It takes faith and courage and determination to oppose this "Good Will" message - it means saying things that people simply do not want to hear. Do we have politicans capable of delivering serious, thoughtful positions on matters of great complexity - even when they are difficult, or require real sacrifice, while still fostering the spirit of hope and optimism for which Americans so desperately yearn? Or are we saddled with a legacy of optimistic anti-intellectuals, pandering to the crowd with soundbytes and winning all the elections, while the dour realists, delivering their litany of complaints, earn the wrath of unreceptive audiences? I try to be optimistic. -Andrew V. Uroskie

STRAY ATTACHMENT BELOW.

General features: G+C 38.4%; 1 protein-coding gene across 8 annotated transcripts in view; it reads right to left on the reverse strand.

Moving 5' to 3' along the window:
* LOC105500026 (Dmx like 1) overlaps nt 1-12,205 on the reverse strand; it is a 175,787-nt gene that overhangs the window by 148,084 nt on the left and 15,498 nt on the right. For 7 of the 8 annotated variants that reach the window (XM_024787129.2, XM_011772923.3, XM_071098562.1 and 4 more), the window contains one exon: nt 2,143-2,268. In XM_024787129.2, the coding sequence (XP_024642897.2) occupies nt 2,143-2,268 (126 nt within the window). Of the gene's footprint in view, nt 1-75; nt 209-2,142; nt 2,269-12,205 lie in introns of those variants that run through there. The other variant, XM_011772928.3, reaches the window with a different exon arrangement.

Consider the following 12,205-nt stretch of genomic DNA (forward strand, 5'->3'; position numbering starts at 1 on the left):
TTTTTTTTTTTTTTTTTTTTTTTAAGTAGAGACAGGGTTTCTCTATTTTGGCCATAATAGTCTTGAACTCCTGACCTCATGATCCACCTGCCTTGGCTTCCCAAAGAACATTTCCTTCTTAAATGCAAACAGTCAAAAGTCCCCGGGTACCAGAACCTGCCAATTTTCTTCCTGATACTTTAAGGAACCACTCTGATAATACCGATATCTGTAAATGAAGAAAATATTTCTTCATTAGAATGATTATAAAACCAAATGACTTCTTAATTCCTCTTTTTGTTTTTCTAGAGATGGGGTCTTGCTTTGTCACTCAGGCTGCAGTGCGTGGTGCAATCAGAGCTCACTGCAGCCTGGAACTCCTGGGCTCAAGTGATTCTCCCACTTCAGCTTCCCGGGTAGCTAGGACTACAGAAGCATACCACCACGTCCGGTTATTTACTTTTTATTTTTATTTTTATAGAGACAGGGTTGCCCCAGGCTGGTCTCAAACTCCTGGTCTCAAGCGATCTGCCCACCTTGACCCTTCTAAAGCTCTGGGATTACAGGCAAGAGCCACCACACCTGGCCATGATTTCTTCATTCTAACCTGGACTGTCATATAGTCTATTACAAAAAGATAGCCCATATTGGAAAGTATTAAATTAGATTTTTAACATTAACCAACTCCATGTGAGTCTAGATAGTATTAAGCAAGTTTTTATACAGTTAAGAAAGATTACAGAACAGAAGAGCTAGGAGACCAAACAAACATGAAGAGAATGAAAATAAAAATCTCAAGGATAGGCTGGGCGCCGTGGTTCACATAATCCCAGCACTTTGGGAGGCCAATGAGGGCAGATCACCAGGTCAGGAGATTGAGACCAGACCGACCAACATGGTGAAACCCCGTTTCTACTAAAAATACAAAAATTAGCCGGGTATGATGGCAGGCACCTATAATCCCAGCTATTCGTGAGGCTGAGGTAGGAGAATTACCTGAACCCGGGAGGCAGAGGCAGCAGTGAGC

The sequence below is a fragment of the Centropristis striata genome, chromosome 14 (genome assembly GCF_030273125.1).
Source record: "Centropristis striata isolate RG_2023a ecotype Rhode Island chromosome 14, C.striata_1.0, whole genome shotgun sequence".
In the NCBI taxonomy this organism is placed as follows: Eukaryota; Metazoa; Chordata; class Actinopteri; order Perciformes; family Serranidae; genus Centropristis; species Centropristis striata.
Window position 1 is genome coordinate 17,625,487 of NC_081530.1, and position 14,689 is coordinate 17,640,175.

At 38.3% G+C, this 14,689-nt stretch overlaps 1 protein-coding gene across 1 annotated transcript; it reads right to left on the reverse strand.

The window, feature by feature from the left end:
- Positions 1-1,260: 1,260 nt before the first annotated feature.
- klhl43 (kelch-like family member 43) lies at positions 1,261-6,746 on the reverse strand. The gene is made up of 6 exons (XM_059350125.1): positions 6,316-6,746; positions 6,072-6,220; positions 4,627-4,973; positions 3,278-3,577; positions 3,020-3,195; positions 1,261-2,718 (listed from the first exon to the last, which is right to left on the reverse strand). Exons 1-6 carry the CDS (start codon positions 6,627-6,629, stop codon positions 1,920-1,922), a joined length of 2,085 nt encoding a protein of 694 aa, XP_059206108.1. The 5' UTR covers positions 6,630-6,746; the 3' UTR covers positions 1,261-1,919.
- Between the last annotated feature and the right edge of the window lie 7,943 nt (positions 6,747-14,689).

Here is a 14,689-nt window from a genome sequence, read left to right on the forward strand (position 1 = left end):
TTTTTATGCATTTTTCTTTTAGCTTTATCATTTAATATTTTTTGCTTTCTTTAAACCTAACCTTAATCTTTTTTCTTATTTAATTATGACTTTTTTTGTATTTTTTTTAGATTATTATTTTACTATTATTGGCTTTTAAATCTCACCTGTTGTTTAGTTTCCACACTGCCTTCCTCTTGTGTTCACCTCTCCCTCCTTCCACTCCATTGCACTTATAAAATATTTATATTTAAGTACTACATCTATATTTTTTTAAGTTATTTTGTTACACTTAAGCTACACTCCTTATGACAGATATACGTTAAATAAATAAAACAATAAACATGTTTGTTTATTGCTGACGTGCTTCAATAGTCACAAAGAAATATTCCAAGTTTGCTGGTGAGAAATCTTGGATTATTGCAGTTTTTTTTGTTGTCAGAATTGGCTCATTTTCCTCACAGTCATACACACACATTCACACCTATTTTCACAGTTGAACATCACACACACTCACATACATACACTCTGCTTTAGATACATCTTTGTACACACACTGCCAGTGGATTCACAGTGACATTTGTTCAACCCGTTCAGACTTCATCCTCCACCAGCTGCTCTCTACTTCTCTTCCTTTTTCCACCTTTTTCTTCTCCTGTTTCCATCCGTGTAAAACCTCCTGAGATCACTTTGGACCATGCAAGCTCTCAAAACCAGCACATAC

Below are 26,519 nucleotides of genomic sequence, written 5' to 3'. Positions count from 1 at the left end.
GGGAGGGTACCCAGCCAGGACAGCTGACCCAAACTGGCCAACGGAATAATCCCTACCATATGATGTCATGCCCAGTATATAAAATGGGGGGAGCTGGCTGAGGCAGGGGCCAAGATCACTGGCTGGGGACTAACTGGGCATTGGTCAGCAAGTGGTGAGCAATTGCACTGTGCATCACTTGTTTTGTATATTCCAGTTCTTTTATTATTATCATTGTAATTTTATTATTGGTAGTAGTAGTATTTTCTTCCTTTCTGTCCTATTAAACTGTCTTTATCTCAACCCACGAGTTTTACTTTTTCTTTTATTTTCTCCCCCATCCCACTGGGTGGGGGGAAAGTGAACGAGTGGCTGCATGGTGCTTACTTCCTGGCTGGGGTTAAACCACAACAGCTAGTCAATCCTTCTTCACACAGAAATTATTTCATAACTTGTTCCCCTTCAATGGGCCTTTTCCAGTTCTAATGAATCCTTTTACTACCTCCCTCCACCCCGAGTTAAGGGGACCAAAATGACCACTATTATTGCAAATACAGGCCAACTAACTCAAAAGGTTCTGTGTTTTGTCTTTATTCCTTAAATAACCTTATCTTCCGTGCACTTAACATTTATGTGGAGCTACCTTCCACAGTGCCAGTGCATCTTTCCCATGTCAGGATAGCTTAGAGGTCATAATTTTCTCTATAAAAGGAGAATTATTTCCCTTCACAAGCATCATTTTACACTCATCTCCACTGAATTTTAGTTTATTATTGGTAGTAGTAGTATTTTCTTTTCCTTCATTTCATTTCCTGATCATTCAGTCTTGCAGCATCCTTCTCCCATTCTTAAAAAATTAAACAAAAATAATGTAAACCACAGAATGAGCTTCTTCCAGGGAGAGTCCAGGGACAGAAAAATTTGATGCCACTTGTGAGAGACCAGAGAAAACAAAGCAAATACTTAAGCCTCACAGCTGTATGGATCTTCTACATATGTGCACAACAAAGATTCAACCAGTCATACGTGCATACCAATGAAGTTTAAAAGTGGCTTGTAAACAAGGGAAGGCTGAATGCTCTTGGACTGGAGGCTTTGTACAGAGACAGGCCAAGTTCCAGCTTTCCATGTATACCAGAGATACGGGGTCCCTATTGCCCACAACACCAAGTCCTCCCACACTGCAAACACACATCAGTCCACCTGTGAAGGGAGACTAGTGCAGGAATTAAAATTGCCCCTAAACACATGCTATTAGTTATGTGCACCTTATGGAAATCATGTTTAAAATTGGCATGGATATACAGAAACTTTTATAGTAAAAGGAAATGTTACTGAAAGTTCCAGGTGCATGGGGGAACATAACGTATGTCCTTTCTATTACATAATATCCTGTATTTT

Princeton Economics Professor Paul Krugman's The Great Taxer
NY Times Regan Multimedia Feature
Ronald Reagan, Party Animal - The man who taught Republicans to be irresponsible. By Timothy Noah
"What Reagan Got Wrong - Liberty is not the absence of government." By William Saletan